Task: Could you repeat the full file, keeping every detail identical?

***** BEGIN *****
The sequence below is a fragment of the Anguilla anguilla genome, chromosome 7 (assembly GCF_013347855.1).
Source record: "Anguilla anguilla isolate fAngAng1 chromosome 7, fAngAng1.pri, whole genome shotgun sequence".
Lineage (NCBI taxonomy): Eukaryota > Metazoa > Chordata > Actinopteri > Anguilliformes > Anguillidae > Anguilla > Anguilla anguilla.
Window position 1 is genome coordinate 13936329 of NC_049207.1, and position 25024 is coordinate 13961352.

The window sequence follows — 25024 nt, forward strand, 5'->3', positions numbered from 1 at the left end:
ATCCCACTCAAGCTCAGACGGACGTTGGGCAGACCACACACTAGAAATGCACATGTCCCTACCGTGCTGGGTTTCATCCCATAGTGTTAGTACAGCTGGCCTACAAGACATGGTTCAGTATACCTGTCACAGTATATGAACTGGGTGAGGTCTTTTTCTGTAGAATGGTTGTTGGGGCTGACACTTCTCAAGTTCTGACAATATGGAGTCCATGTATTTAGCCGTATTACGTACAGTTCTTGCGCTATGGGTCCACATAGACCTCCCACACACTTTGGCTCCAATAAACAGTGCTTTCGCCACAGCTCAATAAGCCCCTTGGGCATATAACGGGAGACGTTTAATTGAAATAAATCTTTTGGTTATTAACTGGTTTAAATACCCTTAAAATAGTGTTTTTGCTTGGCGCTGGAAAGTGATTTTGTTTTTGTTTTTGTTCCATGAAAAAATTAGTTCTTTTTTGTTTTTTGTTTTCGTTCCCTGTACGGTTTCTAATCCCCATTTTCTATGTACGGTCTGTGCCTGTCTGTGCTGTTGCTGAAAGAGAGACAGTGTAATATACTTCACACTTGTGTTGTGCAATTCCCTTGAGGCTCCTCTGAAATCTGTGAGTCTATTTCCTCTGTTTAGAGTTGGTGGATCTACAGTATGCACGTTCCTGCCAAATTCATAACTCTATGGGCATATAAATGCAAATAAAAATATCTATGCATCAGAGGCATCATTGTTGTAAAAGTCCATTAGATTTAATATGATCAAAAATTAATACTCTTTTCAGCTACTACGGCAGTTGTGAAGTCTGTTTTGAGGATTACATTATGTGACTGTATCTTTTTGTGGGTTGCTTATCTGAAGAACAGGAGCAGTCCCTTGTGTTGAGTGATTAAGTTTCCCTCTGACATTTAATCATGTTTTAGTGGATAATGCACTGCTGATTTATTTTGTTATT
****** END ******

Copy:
The sequence below is a fragment of the Anguilla anguilla genome, chromosome 7 (assembly GCF_013347855.1).
Source record: "Anguilla anguilla isolate fAngAng1 chromosome 7, fAngAng1.pri, whole genome shotgun sequence".
Lineage (NCBI taxonomy): Eukaryota > Metazoa > Chordata > Actinopteri > Anguilliformes > Anguillidae > Anguilla > Anguilla anguilla.
Window position 1 is genome coordinate 13936329 of NC_049207.1, and position 25024 is coordinate 13961352.

The window sequence follows — 25024 nt, forward strand, 5'->3', positions numbered from 1 at the left end:
ATCCCACTCAAGCTCAGACGGACGTTGGGCAGACCACACACTAGAAATGCACATGTCCCTACCGTGCTGGGTTTCATCCCATAGTGTTAGTACAGCTGGCCTACAAGACATGGTTCAGTATACCTGTCACAGTATATGAACTGGGTGAGGTCTTTTTCTGTAGAATGGTTGTTGGGGCTGACACTTCTCAAGTTCTGACAATATGGAGTCCATGTATTTAGCCGTATTACGTACAGTTCTTGCGCTATGGGTCCACATAGACCTCCCACACACTTTGGCTCCAATAAACAGTGCTTTCGCCACAGCTCAATAAGCCCCTTGGGCATATAACGGGAGACGTTTAATTGAAATAAATCTTTTGGTTATTAACTGGTTTAAATACCCTTAAAATAGTGTTTTTGCTTGGCGCTGGAAAGTGATTTTGTTTTTGTTTTTGTTCCATGAAAAAATTAGTTCTTTTTTGTTTTTTGTTTTCGTTCCCTGTACGGTTTCTAATCCCCATTTTCTATGTACGGTCTGTGCCTGTCTGTGCTGTTGCTGAAAGAGAGACAGTGTAATATACTTCACACTTGTGTTGTGCAATTCCCTTGAGGCTCCTCTGAAATCTGTGAGTCTATTTCCTCTGTTTAGAGTTGGTGGATCTACAGTATGCACGTTCCTGCCAAATTCATAACTCTATGGGCATATAAATGCAAATAAAAATATCTATGCATCAGAGGCATCATTGTTGTAAAAGTCCATTAGATTTAATATGATCAAAAATTAATACTCTTTTCAGCTACTACGGCAGTTGTGAAGTCTGTTTTGAGGATTACATTATGTGACTGTATCTTTTTGTGGGTTGCTTATCTGAAGAACAGGAGCAGTCCCTTGTGTTGAGTGATTAAGTTTCCCTCTGACATTTAATCATGTTTTAGTGGATAATGCACTGCTGATTTATTTTGTTATT